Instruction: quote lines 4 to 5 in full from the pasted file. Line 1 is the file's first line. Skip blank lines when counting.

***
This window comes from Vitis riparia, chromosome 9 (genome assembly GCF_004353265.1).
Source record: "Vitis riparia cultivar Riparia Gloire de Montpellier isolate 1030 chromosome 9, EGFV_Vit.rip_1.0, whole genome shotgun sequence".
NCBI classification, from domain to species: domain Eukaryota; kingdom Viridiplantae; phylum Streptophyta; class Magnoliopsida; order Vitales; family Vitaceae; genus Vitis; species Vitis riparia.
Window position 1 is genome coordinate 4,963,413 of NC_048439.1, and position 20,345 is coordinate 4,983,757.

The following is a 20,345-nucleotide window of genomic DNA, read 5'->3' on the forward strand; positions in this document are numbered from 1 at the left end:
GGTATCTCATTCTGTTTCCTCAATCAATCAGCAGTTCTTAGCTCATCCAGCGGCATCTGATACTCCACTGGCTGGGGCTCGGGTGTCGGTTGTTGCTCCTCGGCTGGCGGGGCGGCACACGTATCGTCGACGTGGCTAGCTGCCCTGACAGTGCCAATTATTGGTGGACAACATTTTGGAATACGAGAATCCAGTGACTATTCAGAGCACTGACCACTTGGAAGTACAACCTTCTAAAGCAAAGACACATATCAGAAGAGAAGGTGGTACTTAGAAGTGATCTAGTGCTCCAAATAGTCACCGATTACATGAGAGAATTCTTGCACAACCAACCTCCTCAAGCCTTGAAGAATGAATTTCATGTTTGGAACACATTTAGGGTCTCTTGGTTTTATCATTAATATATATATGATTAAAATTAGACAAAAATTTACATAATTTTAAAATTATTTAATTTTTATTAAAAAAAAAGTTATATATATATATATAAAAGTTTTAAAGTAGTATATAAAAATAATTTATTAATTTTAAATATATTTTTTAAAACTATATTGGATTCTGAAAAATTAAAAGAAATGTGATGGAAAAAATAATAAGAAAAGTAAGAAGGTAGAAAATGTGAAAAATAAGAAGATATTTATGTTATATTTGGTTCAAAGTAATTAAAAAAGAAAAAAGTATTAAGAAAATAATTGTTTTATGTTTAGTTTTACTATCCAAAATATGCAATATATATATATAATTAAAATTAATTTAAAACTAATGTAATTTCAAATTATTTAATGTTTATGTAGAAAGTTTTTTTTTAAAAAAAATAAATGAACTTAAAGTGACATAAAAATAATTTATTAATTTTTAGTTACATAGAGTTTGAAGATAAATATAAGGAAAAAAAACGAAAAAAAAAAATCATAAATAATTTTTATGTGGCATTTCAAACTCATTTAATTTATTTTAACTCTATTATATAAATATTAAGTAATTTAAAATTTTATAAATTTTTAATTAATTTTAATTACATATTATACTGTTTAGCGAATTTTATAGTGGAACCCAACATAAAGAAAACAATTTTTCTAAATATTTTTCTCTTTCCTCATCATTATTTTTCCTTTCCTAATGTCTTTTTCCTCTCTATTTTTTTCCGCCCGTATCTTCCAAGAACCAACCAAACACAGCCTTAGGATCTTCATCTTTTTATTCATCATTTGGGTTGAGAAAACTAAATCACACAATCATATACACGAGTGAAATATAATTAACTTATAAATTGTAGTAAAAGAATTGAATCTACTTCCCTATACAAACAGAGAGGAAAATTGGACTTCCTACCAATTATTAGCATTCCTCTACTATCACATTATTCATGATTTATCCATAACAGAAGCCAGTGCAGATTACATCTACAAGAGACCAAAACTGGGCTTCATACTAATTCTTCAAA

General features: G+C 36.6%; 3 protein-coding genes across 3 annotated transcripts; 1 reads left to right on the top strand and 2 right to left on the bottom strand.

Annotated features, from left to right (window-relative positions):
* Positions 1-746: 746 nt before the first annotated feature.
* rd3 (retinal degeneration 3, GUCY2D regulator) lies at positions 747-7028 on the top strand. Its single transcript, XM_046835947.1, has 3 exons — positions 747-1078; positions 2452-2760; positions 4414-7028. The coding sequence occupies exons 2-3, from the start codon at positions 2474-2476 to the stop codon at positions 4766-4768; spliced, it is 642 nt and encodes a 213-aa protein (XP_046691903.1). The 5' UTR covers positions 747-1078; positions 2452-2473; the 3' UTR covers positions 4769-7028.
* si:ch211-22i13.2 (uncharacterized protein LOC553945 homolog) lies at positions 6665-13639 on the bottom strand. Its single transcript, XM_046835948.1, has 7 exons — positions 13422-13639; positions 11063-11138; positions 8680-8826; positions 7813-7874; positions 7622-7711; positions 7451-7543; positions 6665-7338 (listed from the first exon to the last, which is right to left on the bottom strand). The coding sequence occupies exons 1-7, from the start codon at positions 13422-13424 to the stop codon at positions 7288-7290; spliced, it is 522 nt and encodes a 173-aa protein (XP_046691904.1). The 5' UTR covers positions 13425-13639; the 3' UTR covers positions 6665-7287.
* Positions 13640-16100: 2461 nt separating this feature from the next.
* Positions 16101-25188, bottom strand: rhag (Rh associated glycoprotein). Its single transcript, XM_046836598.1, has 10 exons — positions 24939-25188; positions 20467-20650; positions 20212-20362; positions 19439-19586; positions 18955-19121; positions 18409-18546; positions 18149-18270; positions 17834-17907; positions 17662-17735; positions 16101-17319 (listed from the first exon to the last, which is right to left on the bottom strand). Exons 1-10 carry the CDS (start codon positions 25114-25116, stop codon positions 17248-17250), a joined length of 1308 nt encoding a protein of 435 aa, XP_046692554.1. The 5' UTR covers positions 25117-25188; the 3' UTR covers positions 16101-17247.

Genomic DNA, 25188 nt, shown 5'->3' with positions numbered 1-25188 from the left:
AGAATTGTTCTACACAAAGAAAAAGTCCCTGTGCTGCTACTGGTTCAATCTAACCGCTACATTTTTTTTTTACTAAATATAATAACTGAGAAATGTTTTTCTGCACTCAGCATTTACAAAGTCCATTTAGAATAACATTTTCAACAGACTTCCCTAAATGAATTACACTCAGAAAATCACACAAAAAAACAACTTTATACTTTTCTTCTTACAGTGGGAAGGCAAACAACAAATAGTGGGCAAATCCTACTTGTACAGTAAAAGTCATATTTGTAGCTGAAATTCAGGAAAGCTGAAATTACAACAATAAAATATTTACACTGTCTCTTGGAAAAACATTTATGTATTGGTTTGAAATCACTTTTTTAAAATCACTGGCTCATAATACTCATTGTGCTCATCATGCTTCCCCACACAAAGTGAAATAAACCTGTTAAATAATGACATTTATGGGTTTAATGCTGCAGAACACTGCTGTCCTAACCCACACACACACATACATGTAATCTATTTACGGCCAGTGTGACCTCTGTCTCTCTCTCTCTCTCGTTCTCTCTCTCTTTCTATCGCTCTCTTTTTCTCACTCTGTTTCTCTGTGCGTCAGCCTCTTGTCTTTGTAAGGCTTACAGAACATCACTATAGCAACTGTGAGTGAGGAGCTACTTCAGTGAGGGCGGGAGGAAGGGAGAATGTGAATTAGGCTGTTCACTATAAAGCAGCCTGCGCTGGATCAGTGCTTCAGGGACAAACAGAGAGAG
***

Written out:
Window position 1 is genome coordinate 4,963,413 of NC_048439.1, and position 20,345 is coordinate 4,983,757.

The following is a 20,345-nucleotide window of genomic DNA, read 5'->3' on the forward strand; positions in this document are numbered from 1 at the left end: